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August 23, 2020

The Dream Collector: Photographer Used His Camera to Recreate Children’s Nightmares From the 1960s

Childhood dreams were what interested American photographer Arthur Tress when, in the late 1960s and ’70s, he created his psychoanalytic “Dream Collector” series of images, which captured children’s nightmares in terrifying detail. Interviewing children about their most memorable dreams, Tress attempted to depict the stories for his camera using the same children as his actors.

The collaborations covered divergent nightmares, from falling from a tower, to being buried alive, to the humiliation of failing in the classroom. Other dreams included a variety of physical restrictions and claustrophobia, monsters at the bedroom window, and drowning. Many themes were less specific, more fantastic, and a number of the photographs elicit simply a mood, sensation, or recollection.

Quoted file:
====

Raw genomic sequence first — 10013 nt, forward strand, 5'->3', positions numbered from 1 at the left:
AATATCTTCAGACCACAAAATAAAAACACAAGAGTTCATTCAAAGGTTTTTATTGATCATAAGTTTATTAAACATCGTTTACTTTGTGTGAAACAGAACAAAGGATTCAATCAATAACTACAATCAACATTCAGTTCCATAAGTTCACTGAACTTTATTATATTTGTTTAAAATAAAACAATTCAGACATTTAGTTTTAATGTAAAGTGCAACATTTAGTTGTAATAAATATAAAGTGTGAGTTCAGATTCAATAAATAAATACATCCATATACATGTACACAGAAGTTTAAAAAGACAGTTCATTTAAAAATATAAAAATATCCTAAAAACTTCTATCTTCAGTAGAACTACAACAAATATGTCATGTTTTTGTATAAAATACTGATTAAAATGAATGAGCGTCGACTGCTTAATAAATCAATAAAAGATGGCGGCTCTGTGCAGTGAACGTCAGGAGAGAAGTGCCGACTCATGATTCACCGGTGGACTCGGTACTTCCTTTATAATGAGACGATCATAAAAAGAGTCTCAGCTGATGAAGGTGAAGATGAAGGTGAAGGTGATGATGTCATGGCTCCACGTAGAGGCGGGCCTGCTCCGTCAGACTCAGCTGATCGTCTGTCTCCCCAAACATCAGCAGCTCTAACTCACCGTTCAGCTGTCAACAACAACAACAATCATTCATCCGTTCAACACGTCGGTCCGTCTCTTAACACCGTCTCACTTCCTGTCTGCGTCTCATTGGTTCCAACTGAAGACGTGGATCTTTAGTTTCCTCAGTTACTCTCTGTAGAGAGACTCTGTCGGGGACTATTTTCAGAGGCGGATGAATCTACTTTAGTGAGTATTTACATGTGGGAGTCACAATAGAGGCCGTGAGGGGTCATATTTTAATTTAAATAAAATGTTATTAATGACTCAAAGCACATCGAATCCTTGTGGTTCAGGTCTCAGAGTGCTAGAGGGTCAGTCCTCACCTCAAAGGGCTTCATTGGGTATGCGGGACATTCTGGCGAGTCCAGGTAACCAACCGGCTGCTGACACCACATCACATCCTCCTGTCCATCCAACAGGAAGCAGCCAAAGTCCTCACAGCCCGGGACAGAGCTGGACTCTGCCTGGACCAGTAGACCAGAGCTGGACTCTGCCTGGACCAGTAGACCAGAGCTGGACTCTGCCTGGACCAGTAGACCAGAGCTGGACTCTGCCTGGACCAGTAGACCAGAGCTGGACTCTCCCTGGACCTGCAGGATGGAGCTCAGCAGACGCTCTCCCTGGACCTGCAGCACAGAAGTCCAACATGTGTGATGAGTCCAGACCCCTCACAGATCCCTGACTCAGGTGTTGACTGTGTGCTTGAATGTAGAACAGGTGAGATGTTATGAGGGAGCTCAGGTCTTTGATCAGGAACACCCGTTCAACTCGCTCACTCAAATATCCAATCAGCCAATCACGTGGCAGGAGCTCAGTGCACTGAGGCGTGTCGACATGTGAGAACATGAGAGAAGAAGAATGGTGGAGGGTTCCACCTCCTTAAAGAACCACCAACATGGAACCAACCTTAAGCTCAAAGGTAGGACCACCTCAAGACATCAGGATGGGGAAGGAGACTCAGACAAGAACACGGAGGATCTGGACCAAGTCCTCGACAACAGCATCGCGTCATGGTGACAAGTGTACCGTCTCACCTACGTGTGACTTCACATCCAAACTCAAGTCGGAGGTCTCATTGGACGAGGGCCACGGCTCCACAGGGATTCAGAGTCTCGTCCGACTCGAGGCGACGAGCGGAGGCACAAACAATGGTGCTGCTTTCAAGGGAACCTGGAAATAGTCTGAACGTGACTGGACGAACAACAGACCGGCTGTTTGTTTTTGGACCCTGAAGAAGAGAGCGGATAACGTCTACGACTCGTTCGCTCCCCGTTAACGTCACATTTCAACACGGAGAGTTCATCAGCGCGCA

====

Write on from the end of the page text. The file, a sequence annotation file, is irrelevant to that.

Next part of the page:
“It was a moment in my own artistic trajectory where I needed to move away from the prevalent documentary realism and street shooting of the late 1960s into new areas of internal self exploration,” Tress told Shutterbug. “I began doing what’s called staged photography—this is around 1970—and that was kind of unusual for the time.”

While the body of work was published as the artist’s first major book in 1972, Tress continued to expand the project for several years with many of the strongest and most haunting images appearing beneath the grouping, “Child’s Play,” in his monograph, Theater of the Mind, in 1976.

Tress’s elaborate photographic staging came at a crucial time in the development of the medium. While the directorial mode of photography already had a long tradition by the early 1970s, it was documentary work that still vastly dominated critical attention and popular histories.

Photographs like those in “Dream Collector” were the first to help negate prejudices against such strict expectations and uses of the medium. Such images laid the groundwork for much of the theatrical, highly constructed work of today’s artists (many of whom acknowledge debt to Tress and his landmark project).


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